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Technology is changing almost everything. Management guru Tom Peters argues it's also going to change the entire landscape of work. In his set of self-help books for professionals, the Reinventing Work series, he declares that "90-plus percent of white-collar jobs will disappear."
Downsizing ain't over, but Peters claims he can help you through it.
The employment landscape is going to be full of "free agents," he says, and if these newly "freed" individuals want to succeed, they'll need a new approach to their jobs. One way is by approaching work as a set of projects. Find out what's most interesting about each project and thrive on that, Peters advises.
In his latest publishing project, Peters urges readers to forget about loyalty to a particular company and replace it with a self-motivated dedication to the work at hand.
The entire book series has the feel of something transcribed from one of Peters' motivational speeches; his use of bold letters, ellipses, exclamation points and oversize type is perhaps a better fit with the lecture circuit than the publishing world.
Knopf plans five books in the Reinventing Work series, but for now, there are three: The Brand You, The Project and The Professional Service Firm.
Each of the pocket-size hardbacks starts with a description of an unemployed, Dilbert-ized landscape, followed by 50 ways to sidestep such a fate. In The Brand You, the list of 50 ideas includes a chapter titled "'Inc.' Yourself." After a comment on the concept, Peters launches into The Nub, his plan for making the affirmations take flight. The idea is to visualize yourself as a company - with departments, goals, bottom lines, branding. The chapters close with a Thing to Do section. In this case, it's two things: adding an "Inc." to your name, and treating every to-do list like you're preparing for the next quarterly board meeting.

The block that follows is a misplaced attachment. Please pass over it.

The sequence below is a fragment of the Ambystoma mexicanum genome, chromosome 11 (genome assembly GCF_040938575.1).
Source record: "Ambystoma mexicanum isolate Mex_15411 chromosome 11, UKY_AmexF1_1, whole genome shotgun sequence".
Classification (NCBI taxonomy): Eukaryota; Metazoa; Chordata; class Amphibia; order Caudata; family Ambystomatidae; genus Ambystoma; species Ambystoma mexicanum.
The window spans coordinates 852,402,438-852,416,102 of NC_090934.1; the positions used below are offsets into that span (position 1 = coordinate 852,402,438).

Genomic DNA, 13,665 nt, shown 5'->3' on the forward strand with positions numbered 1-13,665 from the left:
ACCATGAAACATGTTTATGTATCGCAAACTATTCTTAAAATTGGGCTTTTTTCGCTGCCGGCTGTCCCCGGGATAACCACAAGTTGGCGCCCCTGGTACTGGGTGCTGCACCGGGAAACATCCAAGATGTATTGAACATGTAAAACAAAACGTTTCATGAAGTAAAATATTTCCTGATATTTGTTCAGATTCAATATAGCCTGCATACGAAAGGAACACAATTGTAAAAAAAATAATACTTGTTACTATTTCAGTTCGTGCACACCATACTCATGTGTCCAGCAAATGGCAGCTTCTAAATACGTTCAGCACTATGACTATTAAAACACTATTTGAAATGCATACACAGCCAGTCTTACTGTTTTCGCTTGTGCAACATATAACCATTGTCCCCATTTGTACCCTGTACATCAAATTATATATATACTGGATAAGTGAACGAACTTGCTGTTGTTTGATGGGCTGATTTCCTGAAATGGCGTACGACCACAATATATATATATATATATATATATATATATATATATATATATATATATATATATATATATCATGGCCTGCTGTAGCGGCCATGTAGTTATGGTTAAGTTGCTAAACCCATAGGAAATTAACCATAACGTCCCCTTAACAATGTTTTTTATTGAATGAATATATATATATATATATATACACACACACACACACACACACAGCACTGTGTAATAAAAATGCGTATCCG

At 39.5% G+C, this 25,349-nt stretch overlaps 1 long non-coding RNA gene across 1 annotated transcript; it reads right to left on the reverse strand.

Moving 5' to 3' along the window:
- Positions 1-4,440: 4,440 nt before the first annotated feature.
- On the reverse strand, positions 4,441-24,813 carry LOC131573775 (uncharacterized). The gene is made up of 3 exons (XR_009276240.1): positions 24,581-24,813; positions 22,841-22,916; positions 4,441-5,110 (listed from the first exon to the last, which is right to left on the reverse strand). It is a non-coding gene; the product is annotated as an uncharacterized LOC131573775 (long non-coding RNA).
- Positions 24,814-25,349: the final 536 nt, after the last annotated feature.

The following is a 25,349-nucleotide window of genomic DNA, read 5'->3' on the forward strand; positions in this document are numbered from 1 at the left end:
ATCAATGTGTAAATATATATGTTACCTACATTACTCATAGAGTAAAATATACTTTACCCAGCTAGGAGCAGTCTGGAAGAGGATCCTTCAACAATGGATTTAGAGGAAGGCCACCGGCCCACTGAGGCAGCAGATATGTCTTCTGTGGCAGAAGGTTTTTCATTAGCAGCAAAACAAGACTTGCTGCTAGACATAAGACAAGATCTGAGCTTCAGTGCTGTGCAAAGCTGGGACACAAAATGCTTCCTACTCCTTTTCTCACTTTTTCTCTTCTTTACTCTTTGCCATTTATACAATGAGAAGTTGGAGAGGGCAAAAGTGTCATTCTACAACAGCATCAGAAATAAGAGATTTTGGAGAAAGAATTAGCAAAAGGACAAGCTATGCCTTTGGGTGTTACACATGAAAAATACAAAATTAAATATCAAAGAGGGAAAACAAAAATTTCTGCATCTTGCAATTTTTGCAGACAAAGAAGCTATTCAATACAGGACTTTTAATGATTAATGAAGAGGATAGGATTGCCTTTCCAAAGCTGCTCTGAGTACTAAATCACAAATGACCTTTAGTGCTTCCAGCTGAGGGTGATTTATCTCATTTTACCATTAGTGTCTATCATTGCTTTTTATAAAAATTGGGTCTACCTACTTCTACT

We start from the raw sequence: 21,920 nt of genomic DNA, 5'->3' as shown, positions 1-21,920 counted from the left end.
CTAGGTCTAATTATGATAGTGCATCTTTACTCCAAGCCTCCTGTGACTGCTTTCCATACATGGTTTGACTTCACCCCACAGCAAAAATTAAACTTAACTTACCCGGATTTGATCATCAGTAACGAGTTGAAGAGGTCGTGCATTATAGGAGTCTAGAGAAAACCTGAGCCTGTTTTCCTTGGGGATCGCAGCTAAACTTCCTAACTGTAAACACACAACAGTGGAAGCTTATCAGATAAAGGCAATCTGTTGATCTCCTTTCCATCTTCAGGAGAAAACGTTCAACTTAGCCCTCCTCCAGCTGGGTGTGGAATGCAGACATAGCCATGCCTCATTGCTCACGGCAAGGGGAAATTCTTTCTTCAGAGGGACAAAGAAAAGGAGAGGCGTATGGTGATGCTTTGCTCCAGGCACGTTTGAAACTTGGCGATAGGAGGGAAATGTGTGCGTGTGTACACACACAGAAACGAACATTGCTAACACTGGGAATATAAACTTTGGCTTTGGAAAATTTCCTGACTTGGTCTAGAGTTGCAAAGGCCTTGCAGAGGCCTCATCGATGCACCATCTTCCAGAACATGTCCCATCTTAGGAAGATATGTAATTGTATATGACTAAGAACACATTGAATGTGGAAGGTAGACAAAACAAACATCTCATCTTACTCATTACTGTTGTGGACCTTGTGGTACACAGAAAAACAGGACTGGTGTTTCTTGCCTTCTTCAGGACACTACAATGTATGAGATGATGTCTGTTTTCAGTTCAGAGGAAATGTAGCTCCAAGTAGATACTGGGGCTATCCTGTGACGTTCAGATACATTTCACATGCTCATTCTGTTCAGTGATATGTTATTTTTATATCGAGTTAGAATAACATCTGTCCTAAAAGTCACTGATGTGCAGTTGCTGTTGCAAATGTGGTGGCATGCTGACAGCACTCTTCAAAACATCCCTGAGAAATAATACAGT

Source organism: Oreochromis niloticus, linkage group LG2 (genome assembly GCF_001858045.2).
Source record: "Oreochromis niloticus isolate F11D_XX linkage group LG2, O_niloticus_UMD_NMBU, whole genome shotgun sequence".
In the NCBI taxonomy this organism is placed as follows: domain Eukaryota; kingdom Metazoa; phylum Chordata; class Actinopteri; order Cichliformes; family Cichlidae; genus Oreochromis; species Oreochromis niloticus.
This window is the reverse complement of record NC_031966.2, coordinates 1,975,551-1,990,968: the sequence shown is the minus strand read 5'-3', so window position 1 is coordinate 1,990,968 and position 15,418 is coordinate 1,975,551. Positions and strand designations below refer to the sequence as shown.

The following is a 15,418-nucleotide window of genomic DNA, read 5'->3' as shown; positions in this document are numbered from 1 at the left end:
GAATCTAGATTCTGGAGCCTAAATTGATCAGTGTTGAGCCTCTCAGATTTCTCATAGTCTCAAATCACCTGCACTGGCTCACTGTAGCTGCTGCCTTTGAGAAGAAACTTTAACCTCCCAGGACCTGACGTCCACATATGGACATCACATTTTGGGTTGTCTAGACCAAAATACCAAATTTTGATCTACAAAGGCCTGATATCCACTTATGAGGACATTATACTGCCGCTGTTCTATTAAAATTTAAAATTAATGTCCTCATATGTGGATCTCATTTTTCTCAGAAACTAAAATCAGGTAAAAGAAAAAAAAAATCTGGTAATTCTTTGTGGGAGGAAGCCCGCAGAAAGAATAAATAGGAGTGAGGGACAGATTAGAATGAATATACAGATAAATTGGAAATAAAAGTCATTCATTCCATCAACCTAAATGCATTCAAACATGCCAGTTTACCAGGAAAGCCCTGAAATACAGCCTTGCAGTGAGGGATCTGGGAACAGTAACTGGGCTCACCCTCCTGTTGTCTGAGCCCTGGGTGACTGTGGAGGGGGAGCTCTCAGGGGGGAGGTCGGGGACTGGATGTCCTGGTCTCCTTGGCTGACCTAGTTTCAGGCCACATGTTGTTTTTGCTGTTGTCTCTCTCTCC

By turning everyday work into interesting and inspiring projects, Peters believes workers will become self-motivated, completed projects will become more innovative and companies will become less stagnant.
Peters constantly reassures readers that they are worthy of independence. Anyone can follow the path to success, he encourages, although he tempers his enthusiasm with comments like, "I'm not living in dreamland. I know not everyone can be a superstar."
The free-agent concept applies particularly well to the online industry, where companies must grow quickly to have more than a slim chance of succeeding. In a free-agent world, workers aren't disappointed when their company tanks, but instead move on to the next project. In fact, the rampant job-hopping in the Internet Economy has been one of the original drivers of the free-agent workforce. Establishing a reputation, networking and positioning one's easily digestible brand: That's perfect for the Net.
If you're looking for rose-colored lenses for your job, Peters has what you need. This self-help series is mostly about making work fun, which isn't a bad idea, after all.